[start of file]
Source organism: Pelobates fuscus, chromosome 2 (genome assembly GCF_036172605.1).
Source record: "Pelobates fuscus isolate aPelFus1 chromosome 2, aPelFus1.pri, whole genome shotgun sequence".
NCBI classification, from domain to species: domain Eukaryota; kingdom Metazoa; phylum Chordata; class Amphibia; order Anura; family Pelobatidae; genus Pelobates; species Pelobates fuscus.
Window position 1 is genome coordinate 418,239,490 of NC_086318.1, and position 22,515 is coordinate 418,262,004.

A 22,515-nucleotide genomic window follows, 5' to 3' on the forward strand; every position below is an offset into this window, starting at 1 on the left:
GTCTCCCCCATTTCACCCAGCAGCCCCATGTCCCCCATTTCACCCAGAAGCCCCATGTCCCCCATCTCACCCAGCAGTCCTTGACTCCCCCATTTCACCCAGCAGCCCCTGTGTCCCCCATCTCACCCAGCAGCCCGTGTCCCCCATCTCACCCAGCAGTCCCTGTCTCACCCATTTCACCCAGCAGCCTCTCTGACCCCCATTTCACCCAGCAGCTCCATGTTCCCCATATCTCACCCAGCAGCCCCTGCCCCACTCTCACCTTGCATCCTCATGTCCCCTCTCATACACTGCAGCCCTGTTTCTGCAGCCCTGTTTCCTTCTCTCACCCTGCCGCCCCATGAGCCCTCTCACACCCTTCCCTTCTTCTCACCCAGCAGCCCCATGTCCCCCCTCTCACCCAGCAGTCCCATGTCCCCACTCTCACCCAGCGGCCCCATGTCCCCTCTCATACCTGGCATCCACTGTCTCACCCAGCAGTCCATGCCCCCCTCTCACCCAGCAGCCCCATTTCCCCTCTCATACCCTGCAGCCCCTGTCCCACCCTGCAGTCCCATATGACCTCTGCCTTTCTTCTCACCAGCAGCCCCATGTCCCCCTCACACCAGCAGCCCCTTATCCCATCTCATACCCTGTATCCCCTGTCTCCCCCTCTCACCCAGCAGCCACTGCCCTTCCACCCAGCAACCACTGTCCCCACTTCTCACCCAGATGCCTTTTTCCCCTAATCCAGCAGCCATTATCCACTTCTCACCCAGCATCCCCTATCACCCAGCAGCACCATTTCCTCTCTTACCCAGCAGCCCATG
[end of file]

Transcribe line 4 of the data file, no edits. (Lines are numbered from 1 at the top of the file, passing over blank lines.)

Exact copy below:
Window position 1 is genome coordinate 418,239,490 of NC_086318.1, and position 22,515 is coordinate 418,262,004.